Surgical environments have seen multiple changes because of the COVID-19 pandemic, including increased benefits of surgical robots, which serve as a shield, separating healthcare workers from patients and slowing the spread of pathogens, as reported in Nature. The same is true for VR medical training.

Overall, the pandemic has put surgical training at risk, with multiple specialties reporting major disruptions to all aspects of training. Conferences and hands-on courses have seen the most significant issues, but even inpatient care-related training has been disrupted, with 44% of respondents in this global cross-sectional survey reporting major disruption.

In the U.S. specifically, surgical training has been significantly impacted and the long-term effects are still unknown.

Understanding the costs and benefits of AR/VR surgical training

There is a potential financial impact of incorporating AR/VR medical training and AR/VR surgical training into your organization's residency programs. While VR simulations can help significantly reduce the time it takes for novices to attain surgical proficiency, they can also cost over $100,000—which is why there are efforts to create low-cost simulations. Many organizations may find that, over time, the benefits of VR surgical training will outweigh the costs, according to Surgical Science.

For surgeons

For surgeons improving their skills, VR medical training offers the ability to practice an entire surgical procedure on real medical equipment, such as an appendectomy, step by step, giving residents a feel for what they'll experience in actual surgery. VR surgical training can also offer near real-time corrective feedback and the ability to practice an entire surgical procedure. For example, VR technology can send alerts when one hand is drifting or if movements aren't efficient—something box trainers can't offer.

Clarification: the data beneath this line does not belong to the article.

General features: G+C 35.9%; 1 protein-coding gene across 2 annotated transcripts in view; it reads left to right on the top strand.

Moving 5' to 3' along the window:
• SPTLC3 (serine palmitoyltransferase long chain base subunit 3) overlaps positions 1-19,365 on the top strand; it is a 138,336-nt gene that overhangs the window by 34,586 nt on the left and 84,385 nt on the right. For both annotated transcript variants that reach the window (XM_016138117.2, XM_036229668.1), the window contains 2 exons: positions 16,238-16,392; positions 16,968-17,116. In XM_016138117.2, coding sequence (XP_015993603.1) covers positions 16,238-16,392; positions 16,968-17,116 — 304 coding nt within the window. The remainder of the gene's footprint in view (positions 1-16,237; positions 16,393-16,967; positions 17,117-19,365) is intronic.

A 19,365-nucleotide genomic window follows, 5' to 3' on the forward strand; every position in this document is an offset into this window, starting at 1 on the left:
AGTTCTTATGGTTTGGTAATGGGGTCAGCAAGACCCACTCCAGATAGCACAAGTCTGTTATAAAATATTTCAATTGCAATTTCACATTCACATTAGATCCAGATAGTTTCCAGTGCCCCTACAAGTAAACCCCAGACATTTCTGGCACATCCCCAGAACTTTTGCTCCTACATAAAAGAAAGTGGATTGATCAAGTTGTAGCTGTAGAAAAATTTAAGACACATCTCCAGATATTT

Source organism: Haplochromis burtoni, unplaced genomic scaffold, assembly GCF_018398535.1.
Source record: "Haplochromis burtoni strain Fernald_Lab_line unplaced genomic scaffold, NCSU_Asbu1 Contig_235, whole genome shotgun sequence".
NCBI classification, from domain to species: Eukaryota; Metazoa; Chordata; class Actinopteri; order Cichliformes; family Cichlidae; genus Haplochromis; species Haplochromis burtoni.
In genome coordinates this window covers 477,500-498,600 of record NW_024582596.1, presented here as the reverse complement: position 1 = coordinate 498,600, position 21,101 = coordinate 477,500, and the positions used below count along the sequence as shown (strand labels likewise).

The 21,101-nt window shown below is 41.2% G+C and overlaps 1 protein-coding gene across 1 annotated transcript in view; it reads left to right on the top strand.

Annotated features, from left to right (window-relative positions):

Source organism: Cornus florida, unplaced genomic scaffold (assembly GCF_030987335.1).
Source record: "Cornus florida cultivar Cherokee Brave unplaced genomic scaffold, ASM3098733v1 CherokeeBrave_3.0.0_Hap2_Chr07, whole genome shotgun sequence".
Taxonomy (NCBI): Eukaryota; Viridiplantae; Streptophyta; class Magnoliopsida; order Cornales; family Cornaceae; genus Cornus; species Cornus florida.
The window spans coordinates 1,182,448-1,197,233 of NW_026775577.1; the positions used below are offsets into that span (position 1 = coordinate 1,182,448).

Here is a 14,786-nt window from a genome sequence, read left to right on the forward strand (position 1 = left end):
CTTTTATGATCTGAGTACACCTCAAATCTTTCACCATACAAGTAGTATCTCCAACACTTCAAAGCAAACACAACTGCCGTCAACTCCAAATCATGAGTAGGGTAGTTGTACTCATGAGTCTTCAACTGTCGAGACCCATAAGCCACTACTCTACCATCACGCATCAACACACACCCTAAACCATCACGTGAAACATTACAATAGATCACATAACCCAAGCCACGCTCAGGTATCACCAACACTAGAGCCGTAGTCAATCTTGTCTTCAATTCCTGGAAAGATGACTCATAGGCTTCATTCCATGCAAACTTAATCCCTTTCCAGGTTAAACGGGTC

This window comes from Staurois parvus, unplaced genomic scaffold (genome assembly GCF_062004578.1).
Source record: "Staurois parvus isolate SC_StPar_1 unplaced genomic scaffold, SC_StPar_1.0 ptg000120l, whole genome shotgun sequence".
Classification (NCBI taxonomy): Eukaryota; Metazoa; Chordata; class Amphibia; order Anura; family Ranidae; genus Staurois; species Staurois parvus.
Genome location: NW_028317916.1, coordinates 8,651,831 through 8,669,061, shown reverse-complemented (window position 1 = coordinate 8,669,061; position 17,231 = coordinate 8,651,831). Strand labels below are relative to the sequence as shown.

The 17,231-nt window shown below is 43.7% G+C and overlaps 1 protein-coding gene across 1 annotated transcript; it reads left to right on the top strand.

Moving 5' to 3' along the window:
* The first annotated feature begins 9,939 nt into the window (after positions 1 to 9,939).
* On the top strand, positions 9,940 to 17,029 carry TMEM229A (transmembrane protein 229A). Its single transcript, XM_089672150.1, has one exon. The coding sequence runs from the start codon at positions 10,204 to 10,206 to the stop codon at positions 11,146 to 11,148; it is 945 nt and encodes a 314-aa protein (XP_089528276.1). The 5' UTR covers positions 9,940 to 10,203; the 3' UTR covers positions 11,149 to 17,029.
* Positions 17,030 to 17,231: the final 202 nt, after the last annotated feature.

For surgical departments

Trainers can access objective data to assess skills competence, such as how many times each student has practiced basic knot-tying skills. This yields precise data on training trajectory and establishes a better-informed basis for evaluation. VR simulations can also provide checklist-style assessment measures that reduce the effects of human subjectivity, according to the Harvard Business Review.

Organizations will also likely see a minimization of training costs due to less need for trainers and lower learning curves.

For patients

Patients are also, overall, presented with higher quality surgical experiences. A study by the University of Michigan found that 30% of surgeons couldn't operate independently post-residency. Another study out of the New England Journal of Medicine found that lower-skilled bariatric surgeons exhibited mortality rates five times higher than higher-skilled surgeons. VR medical training and VR surgical training could open extensive possibilities for extra practice, which may reduce these statistics in future generations.

As the future of VR surgical training and VR medical training continues to emerge, Verizon is proud to enable our partners as they continue on their journey through surgical innovation. Discover how mixed reality solutions can help save lives.